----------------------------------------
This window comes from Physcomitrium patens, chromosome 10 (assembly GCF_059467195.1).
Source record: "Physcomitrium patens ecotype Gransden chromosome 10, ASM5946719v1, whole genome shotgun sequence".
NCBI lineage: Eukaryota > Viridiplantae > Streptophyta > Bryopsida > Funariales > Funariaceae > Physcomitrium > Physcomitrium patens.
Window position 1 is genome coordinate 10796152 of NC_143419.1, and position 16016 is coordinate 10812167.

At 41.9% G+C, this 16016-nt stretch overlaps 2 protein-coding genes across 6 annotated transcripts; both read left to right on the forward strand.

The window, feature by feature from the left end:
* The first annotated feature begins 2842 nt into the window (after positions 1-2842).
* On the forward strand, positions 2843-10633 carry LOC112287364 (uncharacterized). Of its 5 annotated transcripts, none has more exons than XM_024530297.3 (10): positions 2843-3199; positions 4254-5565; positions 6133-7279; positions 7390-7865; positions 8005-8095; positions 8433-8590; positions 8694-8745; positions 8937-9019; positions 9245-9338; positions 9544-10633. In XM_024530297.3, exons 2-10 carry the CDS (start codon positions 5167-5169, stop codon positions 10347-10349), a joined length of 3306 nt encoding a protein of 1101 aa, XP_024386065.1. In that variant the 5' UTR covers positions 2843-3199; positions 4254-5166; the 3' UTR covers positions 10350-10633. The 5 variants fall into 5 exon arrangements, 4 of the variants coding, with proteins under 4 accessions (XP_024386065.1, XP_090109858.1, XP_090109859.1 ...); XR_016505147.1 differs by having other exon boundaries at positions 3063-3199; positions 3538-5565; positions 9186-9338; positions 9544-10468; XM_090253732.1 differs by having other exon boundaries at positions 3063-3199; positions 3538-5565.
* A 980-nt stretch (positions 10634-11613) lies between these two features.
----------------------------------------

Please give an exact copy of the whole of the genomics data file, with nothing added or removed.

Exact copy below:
This window comes from Physcomitrium patens, chromosome 10 (assembly GCF_059467195.1).
Source record: "Physcomitrium patens ecotype Gransden chromosome 10, ASM5946719v1, whole genome shotgun sequence".
NCBI lineage: Eukaryota > Viridiplantae > Streptophyta > Bryopsida > Funariales > Funariaceae > Physcomitrium > Physcomitrium patens.
Window position 1 is genome coordinate 10796152 of NC_143419.1, and position 16016 is coordinate 10812167.

At 41.9% G+C, this 16016-nt stretch overlaps 2 protein-coding genes across 6 annotated transcripts; both read left to right on the forward strand.

The window, feature by feature from the left end:
* The first annotated feature begins 2842 nt into the window (after positions 1-2842).
* On the forward strand, positions 2843-10633 carry LOC112287364 (uncharacterized). Of its 5 annotated transcripts, none has more exons than XM_024530297.3 (10): positions 2843-3199; positions 4254-5565; positions 6133-7279; positions 7390-7865; positions 8005-8095; positions 8433-8590; positions 8694-8745; positions 8937-9019; positions 9245-9338; positions 9544-10633. In XM_024530297.3, exons 2-10 carry the CDS (start codon positions 5167-5169, stop codon positions 10347-10349), a joined length of 3306 nt encoding a protein of 1101 aa, XP_024386065.1. In that variant the 5' UTR covers positions 2843-3199; positions 4254-5166; the 3' UTR covers positions 10350-10633. The 5 variants fall into 5 exon arrangements, 4 of the variants coding, with proteins under 4 accessions (XP_024386065.1, XP_090109858.1, XP_090109859.1 ...); XR_016505147.1 differs by having other exon boundaries at positions 3063-3199; positions 3538-5565; positions 9186-9338; positions 9544-10468; XM_090253732.1 differs by having other exon boundaries at positions 3063-3199; positions 3538-5565.
* A 980-nt stretch (positions 10634-11613) lies between these two features.